There are movies about twins and there are movies about switching identities and there is “The Pretty One,” which uses both conceits for its tale of self and lack thereof. And to be fair, the premise of this comedic drama—which is ultimately much more affecting and genuinely melancholy than you’d expect—is a little cutesy and cloying on the surface. And admittedly, the picture takes some time to find its bearings.
Written and directed by first-time feature-length filmmaker Jenée LaMarque, actress Zoe Kazan (“Ruby Sparks,” "Meek's Cutoff") performs double duty in “The Pretty One” as two twins, Laurel and Audrey. Laurel, the sweet one, is painfully shy and awkward. Neglectful of her appearance, the 20-something has no sense of style and her hair borders on unkempt. On the flip side of the coin there’s Audrey, the fabulous, sexy and outgoing twin, who’s successful, confident and doesn’t live at home taking care of her father (John Carroll Lynch) like Laurel does.
A birthday party for the twins brings the whole family together and Laurel is all too aware that the stylish, independent and dynamic Audrey is the life of the party and the center of attention (including the object of desire for the boy who has recently deflowered her). Audrey declares to her dad that she’s tired of watching Laurel act in place of their long-deceased mother and wants to take her away to go live with her. But before the plan can be fulfilled, tragedy strikes in a car accident and Audrey is killed.
Traumatized and confused, Laurel—who conveniently has just had a Audrey-like makeover before the family catastrophe—is mistaken for Audrey by the family and the doctors and when she finally realizes she is alive, and not the twin sister that she adored and idolized, she, in a rash decision, seizes upon an opportunity to reinvent herself. Posing as Audrey, Laurel goes to her own funeral and then becomes fully committed to the role when she registers a lack of grief from her family and community.
Angered, she jumps on a plane to take on Audrey’s life as a real estate agent in what feels like a part of East L.A., where she begins to discover who her sister is (having an affair with a married man played by Ron Livingston) and finding herself drawn closer and closer to her tenant Basel (Jake Johnson), who Audrey evidently despised and tried to evict.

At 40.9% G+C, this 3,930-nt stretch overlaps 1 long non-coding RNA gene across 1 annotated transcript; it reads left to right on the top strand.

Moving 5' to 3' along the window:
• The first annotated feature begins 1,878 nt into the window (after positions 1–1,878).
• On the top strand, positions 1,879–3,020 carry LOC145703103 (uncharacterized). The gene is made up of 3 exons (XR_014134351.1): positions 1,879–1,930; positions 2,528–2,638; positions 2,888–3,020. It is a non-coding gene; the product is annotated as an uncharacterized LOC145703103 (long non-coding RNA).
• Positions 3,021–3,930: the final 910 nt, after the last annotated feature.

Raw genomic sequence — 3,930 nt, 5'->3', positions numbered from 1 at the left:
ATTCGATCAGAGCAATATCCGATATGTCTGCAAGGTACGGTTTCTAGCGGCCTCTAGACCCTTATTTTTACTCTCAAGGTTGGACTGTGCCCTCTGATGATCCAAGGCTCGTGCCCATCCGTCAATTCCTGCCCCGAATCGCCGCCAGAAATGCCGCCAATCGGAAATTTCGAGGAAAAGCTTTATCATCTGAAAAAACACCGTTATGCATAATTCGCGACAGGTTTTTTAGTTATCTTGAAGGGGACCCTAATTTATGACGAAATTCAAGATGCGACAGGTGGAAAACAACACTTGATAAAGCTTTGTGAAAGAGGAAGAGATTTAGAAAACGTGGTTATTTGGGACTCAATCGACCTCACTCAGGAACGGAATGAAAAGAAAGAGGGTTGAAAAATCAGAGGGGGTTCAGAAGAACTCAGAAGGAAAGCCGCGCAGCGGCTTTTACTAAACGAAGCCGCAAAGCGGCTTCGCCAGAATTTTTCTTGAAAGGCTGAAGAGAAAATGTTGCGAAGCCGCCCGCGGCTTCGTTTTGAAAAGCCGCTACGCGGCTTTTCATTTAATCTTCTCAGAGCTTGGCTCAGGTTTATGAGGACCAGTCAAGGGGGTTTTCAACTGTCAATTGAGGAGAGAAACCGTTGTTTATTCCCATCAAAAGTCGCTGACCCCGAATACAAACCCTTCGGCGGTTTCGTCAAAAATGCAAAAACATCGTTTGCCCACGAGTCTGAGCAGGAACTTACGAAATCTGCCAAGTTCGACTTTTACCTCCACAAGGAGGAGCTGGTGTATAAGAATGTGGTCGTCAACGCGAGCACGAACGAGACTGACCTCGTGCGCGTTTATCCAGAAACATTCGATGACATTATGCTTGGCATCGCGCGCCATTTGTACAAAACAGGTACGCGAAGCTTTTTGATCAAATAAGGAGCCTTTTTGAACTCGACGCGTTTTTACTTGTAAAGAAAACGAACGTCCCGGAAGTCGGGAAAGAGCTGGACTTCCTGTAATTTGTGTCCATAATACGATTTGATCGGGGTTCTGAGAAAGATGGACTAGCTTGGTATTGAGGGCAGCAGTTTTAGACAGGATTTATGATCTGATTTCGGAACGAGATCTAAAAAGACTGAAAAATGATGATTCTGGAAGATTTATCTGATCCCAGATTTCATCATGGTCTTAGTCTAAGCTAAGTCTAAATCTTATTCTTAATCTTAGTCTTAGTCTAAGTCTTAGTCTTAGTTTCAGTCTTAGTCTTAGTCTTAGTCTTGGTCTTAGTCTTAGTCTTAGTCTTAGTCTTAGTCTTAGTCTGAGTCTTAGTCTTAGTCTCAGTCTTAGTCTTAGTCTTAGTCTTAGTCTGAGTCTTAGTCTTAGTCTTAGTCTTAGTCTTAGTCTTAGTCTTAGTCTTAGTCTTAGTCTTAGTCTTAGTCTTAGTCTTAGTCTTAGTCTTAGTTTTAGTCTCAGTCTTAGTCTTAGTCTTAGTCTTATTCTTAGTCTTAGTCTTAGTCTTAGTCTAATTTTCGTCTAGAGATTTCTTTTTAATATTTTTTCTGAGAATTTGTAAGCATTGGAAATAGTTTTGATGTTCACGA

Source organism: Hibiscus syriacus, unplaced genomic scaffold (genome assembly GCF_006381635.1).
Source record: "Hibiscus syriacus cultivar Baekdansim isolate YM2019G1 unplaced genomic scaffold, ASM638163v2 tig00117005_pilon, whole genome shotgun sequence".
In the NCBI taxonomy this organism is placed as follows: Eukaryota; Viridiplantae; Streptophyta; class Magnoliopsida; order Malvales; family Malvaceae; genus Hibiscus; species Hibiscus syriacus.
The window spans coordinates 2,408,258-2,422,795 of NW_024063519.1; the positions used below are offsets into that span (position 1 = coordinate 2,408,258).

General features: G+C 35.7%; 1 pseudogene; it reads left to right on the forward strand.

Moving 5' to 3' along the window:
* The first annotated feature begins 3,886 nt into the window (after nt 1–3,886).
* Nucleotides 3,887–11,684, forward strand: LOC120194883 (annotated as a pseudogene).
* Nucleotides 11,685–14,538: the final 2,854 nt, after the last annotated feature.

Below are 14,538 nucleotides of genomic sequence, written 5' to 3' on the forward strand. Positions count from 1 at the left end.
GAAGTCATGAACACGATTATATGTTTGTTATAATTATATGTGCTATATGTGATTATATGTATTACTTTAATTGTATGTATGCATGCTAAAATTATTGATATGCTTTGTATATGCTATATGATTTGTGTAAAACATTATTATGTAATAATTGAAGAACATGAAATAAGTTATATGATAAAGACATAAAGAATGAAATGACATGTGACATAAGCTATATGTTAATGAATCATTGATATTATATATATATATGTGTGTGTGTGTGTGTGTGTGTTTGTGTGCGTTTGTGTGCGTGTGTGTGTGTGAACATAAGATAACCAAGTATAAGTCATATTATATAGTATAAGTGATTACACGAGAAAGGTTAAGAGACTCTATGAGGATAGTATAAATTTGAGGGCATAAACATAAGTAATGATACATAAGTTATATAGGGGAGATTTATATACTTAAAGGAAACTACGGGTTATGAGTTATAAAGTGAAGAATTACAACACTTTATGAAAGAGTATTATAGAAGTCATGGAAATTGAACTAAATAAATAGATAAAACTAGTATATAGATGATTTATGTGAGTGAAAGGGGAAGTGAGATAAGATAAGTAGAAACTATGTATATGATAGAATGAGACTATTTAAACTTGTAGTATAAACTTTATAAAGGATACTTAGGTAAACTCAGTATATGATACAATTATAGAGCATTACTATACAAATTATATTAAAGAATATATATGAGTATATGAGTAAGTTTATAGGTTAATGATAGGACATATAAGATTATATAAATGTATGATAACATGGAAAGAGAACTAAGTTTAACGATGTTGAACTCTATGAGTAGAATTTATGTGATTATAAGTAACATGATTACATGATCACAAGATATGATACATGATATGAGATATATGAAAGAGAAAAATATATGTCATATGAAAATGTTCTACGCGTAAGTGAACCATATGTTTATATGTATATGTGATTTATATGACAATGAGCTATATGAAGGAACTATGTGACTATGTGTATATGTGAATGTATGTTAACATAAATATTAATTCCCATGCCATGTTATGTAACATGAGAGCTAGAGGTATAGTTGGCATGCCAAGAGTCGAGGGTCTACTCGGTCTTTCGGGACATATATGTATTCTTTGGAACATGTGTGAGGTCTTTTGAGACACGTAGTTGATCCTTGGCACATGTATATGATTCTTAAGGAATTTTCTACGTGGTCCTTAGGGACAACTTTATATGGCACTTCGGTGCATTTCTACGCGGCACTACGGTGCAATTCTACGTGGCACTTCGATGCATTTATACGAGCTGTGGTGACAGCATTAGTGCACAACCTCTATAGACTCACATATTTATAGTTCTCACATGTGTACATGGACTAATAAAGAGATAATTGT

It’s up until this point that “The Pretty One,” while entertaining, feels a little too jejune and facile—two polar opposite sisters each with a one-note costume-like persona and a silly car-wreck occurrence that inelegantly and conveniently throws the plot in motion. But as “The Pretty One” begins to plant the roots of its true story and drop the broad comedic conceits of its kind of silly premise, it begins to blossom into a genuinely sweet, charming and funny tale of identity lost and found. Not to mention it possesses a sweet love story at its core as well as some authentically moving sequences about family, loved-ones and what they mean to us.
Zoe Kazan, for one, has a complicated balancing act to pull off and she’s actually performing three roles: Laurel, Audrey and who Laurel thinks Audrey is when she’s trying to play her in front of her confused friends. And the nuances of dipping back and forth between the three roles is rather amazing to watch, as is observing the character weigh her mourning and loss with the wondrous awakening of discovering a new life on her own.
Effortlessly appealing, Jake Johnson is absolutely playful and charming as Audrey’s rakish, but caring tenant Basel with whom she begins to fall in love. And as Laurel/Audrey’s father, John Carroll Lynch gets the meatiest role he’s had since “Fargo,” and he’s absolutely terrific in it, doing some captivating and genuine emotional work in the film’s latter half.
Set in the once upon a time of nowhere (though it does feel like neighborhood-y L.A. meets the outskirts of suburban California), “The Pretty One” employs a storybook quality. Aesthetically, it's part fairy tale, part dollhouse fable with a gauzy, dreamy score by Julian Wass—think Michael Andrews (who is also included in the soundtrack), Au Revoir Simone or something out of a Miranda July film (making some clever nods to movies about masquerading under new identities, the closing credits utilizes a cover of "It Might Be You,” the theme song to “Tootsie”). But it would be reductive and unfair to say LaMarque is aping her style from July. Her aspirations are less opaquely arty and she has a strong command of style, balancing well with genuine emotion.
While uneven in its opening and arguably the serious, sad, and moving second half of the film is slightly tonally at odds with its quirkier beginning, “The Pretty One” is still an engaging and sweet little first feature. Writer/director LaMarque certainly has a confident voice and she’s a lovely new discovery that we’ll likely see more of as she continues to grow and hone her craft. She pulls some amazing performances out of these actors and has a real sense for mood, tone and style, so it will be interesting to watch and see what she comes up with next. [B]
This is a reprint of our review from the 2013 Tribeca Film Festival.